ERISA 3(38) Fiduciary has additional qualifications and who has been delegated discretionary authority over the investments of all or portion of the Plan’s assets.  This authority may include:

  • Directing Plan investments
  • Monitoring the investment performance of other fiduciaries
  • Selecting and retaining the investment lineup for the Plan
  • Making final investment selections
  • Monitoring and terminating investment choices for Plan Participants
  • Appointing and deciding whether to continue to retain other limited scope investment fiduciaries

To qualify as an ERISA 3(38) fiduciary, the entity must be either an investment advisor registered under the Investment Advisor Act of 1940, a bank, or an insurance company.

ERISA 3(21) Fiduciary will vary depending on the terms the Plan Sponsor and the fiduciary have agreed upon.  There are various levels of ERISA 3(21) involvement in the Plan: Limited Scope, Full Scope, and Specific Scope.

A “Limited Scope” fiduciary is a Plan advisor hired for a specific purpose.  Responsibilities may include monitoring and replacing recommended investments, and advising on drafting and following an Investment Policy Statement.  Limited Scope is the more common option.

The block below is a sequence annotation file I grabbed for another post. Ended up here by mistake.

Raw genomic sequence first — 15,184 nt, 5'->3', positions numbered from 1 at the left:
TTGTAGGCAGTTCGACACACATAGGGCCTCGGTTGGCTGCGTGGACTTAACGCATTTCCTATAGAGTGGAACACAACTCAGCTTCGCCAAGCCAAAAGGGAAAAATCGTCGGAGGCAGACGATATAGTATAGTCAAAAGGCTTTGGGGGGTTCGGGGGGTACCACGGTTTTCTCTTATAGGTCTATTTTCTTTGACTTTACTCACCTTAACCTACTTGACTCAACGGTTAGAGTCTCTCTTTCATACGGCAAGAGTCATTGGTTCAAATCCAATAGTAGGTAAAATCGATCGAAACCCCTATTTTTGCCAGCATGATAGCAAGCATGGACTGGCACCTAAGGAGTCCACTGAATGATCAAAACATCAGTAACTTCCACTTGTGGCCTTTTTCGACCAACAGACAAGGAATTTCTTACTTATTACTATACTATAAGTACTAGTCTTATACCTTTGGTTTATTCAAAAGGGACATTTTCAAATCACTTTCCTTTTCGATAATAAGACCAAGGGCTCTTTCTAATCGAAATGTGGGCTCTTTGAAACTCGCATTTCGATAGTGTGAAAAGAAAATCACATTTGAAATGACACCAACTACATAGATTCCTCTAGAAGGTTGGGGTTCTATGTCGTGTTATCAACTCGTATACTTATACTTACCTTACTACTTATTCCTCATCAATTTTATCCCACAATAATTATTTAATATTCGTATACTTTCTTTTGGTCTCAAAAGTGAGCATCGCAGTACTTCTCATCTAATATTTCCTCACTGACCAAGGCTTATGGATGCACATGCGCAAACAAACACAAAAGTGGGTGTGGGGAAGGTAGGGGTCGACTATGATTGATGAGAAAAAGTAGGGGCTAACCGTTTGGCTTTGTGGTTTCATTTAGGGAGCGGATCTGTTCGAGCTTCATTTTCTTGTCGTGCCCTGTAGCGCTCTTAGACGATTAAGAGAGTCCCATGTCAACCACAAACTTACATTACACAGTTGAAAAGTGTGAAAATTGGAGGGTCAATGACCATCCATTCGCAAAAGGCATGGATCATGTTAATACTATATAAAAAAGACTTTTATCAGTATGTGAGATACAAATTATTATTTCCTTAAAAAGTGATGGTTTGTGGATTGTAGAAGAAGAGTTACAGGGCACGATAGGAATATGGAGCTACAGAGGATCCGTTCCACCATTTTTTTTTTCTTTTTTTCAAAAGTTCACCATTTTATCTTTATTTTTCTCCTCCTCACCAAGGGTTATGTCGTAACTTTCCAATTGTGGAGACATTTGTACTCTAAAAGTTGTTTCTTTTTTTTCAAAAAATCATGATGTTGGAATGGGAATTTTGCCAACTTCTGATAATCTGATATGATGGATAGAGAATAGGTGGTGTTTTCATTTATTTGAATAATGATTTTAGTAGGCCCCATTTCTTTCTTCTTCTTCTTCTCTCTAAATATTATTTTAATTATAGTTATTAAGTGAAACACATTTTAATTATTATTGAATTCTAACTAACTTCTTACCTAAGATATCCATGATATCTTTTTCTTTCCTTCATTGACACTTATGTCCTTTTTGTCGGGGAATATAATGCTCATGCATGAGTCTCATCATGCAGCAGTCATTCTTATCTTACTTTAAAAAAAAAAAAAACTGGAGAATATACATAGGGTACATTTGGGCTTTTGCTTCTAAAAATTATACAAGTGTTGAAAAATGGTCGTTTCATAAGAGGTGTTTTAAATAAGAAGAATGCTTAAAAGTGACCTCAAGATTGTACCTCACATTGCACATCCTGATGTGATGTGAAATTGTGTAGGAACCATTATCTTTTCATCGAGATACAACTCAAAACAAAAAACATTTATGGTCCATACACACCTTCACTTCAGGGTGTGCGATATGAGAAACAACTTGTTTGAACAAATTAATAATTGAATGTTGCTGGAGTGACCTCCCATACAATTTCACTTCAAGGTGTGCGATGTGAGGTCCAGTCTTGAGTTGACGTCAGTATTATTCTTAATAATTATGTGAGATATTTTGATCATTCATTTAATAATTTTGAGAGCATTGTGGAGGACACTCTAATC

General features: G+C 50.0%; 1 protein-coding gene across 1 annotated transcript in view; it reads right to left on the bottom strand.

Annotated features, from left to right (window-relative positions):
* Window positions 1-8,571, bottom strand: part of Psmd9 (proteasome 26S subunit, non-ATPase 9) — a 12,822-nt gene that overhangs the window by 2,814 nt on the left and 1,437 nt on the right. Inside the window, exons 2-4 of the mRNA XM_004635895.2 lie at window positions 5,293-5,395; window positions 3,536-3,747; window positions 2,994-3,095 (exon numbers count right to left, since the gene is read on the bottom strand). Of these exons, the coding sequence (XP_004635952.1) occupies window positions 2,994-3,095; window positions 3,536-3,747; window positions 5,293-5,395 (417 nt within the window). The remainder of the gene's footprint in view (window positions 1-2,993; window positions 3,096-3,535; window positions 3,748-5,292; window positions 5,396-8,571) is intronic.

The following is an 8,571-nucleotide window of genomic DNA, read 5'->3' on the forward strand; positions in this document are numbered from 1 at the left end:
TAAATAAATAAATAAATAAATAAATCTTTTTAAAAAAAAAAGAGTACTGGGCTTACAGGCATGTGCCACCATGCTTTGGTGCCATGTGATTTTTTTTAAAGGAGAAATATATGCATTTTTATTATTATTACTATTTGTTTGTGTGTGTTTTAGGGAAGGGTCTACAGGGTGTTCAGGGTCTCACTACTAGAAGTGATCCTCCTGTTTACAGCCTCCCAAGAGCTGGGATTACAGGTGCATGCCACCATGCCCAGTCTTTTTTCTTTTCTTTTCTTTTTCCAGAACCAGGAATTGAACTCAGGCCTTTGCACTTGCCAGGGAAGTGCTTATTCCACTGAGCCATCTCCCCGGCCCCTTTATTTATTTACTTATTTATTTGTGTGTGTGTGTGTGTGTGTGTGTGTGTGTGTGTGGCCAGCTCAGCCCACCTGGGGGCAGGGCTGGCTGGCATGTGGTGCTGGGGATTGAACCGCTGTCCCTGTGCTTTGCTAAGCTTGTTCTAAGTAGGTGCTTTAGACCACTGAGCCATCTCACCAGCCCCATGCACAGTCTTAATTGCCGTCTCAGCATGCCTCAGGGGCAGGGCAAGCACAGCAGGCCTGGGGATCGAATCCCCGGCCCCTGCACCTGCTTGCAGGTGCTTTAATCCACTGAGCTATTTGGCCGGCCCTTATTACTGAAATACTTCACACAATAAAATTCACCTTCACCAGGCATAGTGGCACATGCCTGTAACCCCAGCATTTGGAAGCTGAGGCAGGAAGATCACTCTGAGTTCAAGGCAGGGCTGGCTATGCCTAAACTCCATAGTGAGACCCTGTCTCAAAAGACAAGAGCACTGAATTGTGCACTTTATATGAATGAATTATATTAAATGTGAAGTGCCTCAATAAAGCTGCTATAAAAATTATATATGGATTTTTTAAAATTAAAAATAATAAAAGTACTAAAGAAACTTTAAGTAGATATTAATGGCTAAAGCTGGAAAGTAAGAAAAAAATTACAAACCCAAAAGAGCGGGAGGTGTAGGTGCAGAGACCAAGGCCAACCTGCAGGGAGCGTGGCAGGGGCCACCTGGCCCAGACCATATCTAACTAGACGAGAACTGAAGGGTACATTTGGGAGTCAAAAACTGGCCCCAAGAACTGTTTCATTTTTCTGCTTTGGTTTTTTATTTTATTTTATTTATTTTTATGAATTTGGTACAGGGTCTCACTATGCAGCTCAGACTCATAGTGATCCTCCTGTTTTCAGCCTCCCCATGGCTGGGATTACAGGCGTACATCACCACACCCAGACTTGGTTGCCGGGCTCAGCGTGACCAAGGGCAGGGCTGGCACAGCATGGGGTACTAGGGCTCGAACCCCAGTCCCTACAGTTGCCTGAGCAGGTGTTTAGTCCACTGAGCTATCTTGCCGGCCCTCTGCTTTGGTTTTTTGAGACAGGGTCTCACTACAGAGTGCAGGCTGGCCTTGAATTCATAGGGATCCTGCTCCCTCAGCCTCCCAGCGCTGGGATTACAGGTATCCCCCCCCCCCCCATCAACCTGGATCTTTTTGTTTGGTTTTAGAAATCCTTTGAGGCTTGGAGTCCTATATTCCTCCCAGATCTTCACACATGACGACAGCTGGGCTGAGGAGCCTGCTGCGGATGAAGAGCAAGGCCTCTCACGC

A “Full Scope” fiduciary effectively takes over the role of the ultimate fiduciary in regards to the operation and administration of the Plan as well as the investments of Plan assets.  Responsibilities may include hiring and monitoring other Plan service providers, including Limited Scope fiduciaries.  Full Scope fiduciaries are less common.

“Specific Scope” option falls somewhere between Limited Scope and Full Scope, generally accepting a specific assignment by assuming discretion over a specific aspect of the Plan’s operations.

While the ERISA 3(21) fiduciary may share fiduciary status, the Plan Sponsor, through its board of directors and those whom it delegates, retains the ultimate decision-making authority.

ERISA 3(16) Fiduciary is responsible for general administration and maintaining discretionary control over a Plan’s assets including:

  • Determining the eligibility of employees
  • Retaining experts to assist with administration
  • Maintaining all necessary records
  • Interpreting the Plan
  • Meeting applicable reporting requirements
  • Formulating and administering Plan communications,
  • Handling claims and appeals

However, not responsible for recommending Plan investments.  ERISA 3(16) Fiduciary is NOT a Third-Party Administrator (TPA).